Does being a person of faith mean you believe in blessings and curses? Why should we always "do the right thing?" Are we rewarded or punished for what we do in the world?
Like our ancestors, we focus on our own modern day tribes: The tribes of the Reform, Conservative, Orthodox, Reconstructionist, and secular. Amidst our real differences, can we sew ourselves together into a larger identity of being Am Yisrael – one people?
Do we do things because they bring us meaning, or do things have meaning because we do them? Can your morning yoga class or walk through the park serve as a source of spiritual inspiration?
Even with good intentions, when we talk about people who are not present, we run the risk of disparaging them, without giving them the opportunity to respond.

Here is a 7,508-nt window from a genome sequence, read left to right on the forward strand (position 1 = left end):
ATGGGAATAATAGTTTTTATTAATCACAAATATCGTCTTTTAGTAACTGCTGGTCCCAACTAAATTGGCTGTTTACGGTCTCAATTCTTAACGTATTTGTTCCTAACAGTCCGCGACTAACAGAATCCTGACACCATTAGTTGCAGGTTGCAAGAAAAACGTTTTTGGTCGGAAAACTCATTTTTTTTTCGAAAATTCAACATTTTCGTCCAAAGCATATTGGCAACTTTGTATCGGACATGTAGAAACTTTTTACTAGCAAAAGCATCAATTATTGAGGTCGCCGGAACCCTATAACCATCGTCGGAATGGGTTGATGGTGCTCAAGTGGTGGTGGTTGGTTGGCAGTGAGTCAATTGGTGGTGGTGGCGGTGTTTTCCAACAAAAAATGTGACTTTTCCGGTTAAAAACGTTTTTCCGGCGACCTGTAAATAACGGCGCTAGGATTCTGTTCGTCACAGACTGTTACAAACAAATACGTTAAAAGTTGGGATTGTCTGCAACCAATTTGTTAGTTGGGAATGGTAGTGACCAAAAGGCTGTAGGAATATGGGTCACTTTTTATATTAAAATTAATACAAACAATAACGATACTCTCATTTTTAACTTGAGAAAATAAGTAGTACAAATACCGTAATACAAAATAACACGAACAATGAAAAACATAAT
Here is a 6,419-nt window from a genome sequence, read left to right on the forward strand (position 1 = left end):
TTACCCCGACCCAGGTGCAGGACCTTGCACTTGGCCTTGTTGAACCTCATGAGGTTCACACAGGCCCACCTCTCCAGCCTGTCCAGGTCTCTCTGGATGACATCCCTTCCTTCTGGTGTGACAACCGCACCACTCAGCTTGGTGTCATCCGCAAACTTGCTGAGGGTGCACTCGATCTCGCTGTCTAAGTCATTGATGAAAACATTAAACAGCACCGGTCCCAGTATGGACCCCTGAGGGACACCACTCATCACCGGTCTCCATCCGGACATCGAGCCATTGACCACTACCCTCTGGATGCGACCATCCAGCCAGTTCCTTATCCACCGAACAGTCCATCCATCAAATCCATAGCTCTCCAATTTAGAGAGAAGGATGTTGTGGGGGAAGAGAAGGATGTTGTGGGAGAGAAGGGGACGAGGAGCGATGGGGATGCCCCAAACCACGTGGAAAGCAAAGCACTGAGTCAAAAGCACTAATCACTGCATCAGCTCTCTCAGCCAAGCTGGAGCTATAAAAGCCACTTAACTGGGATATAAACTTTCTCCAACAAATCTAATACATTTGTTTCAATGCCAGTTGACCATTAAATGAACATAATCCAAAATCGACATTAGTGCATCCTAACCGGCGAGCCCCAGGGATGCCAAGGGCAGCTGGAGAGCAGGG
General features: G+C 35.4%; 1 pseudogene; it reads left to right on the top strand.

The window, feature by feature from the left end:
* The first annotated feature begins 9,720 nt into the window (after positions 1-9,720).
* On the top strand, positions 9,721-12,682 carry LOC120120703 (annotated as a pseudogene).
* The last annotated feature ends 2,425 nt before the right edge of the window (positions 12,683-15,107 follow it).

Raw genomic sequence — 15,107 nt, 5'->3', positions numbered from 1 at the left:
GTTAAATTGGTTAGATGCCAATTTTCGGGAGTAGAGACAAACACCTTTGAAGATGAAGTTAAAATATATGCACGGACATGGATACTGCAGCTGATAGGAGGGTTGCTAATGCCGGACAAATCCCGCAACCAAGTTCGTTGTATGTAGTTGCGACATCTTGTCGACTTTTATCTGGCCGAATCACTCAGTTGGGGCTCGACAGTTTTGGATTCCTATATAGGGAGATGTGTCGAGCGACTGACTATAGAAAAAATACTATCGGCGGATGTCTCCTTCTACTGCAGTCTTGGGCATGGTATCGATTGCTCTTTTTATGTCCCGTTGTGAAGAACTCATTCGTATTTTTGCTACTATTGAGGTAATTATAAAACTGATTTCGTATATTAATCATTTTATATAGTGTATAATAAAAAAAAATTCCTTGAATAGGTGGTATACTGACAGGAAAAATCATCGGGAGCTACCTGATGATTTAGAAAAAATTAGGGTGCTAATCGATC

In Parashat Ki Teitzei, we read the phrase, “you shall not abhor an Egyptian, for you are a stranger in his land.” This statement is read only a few months after Leviticus, when the Israelites were enslaved by the Egyptians, maki
Ki Tavo translates to “when you get there.” the phrasing is “when,” and not “if,” because the Torah reminds us that there was never a doubt that the Israelites would reach The Land of Milk and Honey.
For many, the double portion Nitzavim-Vayeilech is comforting. Judaism is a religion full of commandments, but Nitzavim-Vayeilech assures us that everything we need to be Jewish is in our very hearts.
As we begin a new cycle of study and learning with Parashat B’reishit, Rabbi Jacobs makes a case for the number seven. Why is the number seven so significant, and what does this significance mean in Judaism?